Second – Resolve to leave your car at home more often. Walk, use your own power to get from one place to another. The more we resist using our car the healthier we and the world will be. Town planners call this movement, active transit and communities like Orillia are promoting it with more and improved bike lanes, nearby hiking trails and so on. Winter offers additional active transit options like snow-shoeing and cross-country skiing, two more human-powered means to get across town during winter. This resolution is accessible to most. All one needs are some good walking shoes or boots.  Happily, these are activities we can pursue during COVID-19 with immediate benefits, including reduced road congestion and saving money on gas and parking.

Third – Resolve to start a vegetable garden. Not right now of course, but when you can and where you can in the spring. Kudos to those of you who already grow your own vegetables; as you already know, with the right conditions and care, a 6’ x 10’ backyard garden can yield up to 300 lbs of fresh, healthy mixed vegetables throughout the growing season. Keeping it tilled, weeded and harvested is a satisfying way to stay active. If you don’t have a back yard Orillia has several community gardens that you can look into. Barrels, window-boxes and ledges are another option for those of us with limited space inside or outside. As many of you know first-hand there is nothing like eating food you have grown from seed yourself – it’s satisfying and good for you in every way.

If we all adopted and followed through on just these three resolutions for 2021 there’s a good chance by the time 2022 rolls around most of us will be able move on from our traditional resolutions and focus on how to further a healthier quality of life while continuing to work towards a healthier planet. Happy New Year to all from Sustainable Orillia.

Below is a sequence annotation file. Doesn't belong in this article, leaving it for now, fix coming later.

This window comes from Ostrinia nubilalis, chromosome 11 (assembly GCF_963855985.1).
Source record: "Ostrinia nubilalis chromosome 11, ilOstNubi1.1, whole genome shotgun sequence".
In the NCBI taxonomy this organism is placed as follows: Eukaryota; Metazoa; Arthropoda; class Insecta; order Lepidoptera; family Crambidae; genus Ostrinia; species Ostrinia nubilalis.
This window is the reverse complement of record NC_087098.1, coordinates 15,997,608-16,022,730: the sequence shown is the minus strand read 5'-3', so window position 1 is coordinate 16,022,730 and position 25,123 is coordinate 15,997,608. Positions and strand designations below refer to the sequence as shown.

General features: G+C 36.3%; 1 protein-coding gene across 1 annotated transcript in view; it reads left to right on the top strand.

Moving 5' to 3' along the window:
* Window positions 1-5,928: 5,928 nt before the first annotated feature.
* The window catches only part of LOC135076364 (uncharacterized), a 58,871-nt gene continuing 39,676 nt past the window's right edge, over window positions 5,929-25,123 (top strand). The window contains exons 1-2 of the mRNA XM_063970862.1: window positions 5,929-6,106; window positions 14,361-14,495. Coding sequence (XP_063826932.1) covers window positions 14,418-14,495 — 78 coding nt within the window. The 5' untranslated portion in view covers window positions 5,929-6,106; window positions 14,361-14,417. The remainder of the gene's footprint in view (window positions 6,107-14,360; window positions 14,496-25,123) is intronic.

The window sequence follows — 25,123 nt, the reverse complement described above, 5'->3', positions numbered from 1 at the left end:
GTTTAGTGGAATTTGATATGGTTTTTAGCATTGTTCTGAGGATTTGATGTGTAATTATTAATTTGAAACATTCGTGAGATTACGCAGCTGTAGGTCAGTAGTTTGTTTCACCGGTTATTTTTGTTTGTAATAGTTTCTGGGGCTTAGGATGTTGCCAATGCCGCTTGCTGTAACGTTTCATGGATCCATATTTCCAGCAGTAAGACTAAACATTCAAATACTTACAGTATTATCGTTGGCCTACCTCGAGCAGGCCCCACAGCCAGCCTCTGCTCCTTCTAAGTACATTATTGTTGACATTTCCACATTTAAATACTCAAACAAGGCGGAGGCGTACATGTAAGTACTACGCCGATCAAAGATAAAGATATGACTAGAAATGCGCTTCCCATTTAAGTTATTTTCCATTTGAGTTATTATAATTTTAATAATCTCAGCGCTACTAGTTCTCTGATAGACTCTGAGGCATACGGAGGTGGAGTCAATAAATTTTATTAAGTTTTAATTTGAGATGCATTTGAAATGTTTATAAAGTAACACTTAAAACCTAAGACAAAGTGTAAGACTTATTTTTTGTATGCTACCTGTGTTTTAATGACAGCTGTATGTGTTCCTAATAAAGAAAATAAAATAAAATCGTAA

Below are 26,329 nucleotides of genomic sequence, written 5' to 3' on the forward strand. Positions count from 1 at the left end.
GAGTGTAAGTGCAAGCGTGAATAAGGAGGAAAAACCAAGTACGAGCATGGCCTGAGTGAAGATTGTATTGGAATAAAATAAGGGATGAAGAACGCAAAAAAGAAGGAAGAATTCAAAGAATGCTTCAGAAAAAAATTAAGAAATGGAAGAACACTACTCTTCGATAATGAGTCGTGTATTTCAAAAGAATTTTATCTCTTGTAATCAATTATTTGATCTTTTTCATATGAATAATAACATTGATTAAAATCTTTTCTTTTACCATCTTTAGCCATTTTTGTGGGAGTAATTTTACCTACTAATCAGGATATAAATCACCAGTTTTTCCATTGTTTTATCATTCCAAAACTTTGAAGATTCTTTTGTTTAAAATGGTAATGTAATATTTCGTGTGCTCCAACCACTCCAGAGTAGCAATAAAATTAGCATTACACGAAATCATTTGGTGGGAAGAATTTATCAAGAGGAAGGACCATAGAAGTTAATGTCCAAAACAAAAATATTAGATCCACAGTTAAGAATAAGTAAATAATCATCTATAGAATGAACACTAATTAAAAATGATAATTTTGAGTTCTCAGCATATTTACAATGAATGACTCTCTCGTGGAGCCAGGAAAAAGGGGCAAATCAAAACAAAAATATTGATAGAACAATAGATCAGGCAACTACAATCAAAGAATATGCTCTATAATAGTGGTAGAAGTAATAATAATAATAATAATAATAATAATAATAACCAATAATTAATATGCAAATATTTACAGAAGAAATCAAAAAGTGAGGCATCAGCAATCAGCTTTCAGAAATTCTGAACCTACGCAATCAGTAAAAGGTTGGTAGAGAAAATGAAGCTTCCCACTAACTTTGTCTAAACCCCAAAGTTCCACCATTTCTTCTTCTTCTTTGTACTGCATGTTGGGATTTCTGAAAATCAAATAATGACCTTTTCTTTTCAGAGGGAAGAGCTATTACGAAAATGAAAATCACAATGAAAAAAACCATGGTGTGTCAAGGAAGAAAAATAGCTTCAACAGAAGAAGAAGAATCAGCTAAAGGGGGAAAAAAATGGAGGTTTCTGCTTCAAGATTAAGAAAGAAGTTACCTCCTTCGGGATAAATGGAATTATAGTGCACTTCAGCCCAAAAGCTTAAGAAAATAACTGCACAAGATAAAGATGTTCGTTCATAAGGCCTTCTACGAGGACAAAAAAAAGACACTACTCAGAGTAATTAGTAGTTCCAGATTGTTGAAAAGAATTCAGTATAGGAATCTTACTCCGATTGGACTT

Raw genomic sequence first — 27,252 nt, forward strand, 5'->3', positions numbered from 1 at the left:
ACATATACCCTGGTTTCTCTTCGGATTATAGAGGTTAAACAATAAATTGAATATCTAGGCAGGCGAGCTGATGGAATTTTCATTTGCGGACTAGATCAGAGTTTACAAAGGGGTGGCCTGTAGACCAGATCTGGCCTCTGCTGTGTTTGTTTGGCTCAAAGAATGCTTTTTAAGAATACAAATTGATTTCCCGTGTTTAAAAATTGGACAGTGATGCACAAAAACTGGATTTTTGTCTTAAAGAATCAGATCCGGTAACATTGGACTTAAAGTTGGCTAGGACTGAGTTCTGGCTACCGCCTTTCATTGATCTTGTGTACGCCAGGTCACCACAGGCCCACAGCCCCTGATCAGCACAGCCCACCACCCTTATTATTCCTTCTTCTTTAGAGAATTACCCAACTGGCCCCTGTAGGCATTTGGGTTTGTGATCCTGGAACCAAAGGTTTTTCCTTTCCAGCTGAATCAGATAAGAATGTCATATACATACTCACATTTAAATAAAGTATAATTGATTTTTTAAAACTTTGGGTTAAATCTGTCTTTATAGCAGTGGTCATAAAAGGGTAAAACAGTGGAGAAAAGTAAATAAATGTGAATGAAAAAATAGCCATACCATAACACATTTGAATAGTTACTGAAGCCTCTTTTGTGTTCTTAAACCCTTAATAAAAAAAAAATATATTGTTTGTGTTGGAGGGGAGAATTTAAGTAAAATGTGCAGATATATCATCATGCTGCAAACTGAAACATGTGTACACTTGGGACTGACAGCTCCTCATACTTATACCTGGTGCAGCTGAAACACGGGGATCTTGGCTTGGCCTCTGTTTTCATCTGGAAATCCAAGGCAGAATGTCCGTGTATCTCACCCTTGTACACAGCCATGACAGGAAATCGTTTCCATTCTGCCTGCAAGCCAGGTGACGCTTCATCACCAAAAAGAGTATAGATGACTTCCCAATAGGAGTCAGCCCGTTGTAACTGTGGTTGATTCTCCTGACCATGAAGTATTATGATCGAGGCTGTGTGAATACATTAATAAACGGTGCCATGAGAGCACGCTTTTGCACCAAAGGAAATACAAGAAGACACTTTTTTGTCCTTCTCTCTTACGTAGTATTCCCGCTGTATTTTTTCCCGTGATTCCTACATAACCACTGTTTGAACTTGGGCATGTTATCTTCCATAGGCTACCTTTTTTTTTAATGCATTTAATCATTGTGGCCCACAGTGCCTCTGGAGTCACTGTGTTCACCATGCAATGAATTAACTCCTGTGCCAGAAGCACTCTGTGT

Did you know that there are almost 6 million dogs and 8 million cats in Canada? We love our pets, but just like humans, caring for pets can generate a lot of plastic waste which ultimately ends up in landfills or oceans. It’s not a good thing, so here are a few tips to make your pet’s lifestyle more eco-friendly:

  • Use stainless steel or ceramic bowls for food and water
  • Look for bamboo kitty litter trays (or other natural materials) and forego plastic liners.  
  • Look for the increasing number of biodegradable kitty litter options coming onto the market that will make dealing with our cats’ waste gentler on the environment.
  • Take a close look at the packaging for your dog or cat’s food.  Some of those larger bags are not recyclable and we should give them a pass if possible. The best alternative is to find an open-bin supplier for your pet food and do away with single use packaging all together. 
  • Make or get a wooden dog house, instead of a metal or plastic cage,
  • Look for toys made from natural materials, like bone, rubber or ropes
  • Use biodegradable bags to pick up pet waste.

The eco-friendly disposal of pet waste is another area that deserves attention. According to the City of Orillia website, pet waste accounts for approximately 16% of collected waste in Orillia, the equivalent of about 380 cars. It’s currently not accepted in Orillia green bins, which places more responsibility on pet owners to find sustainable solutions for handling pet waste. Here are some options to sustainably dispose of pet waste.



For most this holiday season will be like no other we’ve experienced to date. As the holidays draw near, despite the ongoing presence of COVID-19 across our communities and the need to abide by public health guidelines, we are cheered by thoughts of those delicious, special meals we traditionally share with friends and family at this time of year – it will just be a little smaller group this year.

Unfortunately, the environmental crisis won’t be taking a holiday. However, with a little planning we can ensure that our holiday fare is as delicious as ever, with a sustainable touch.

Before sharing some practical tips, let’s talk about food waste on a more global level. As has been mentioned many times, food waste is a significant contributor to greenhouse gas emissions. World-wide, it is estimated that there are 1.3 billion tonnes of food wasted each year, which in turn produces enormous amounts of carbon dioxide equivalents escaping into the atmosphere. This equates to approximately 8% of all annual green-house gas emissions every year. Given that close to one third of all the food produced never gets consumed it is a tragic reality that 800 million people world-wide experience hunger as an ongoing condition.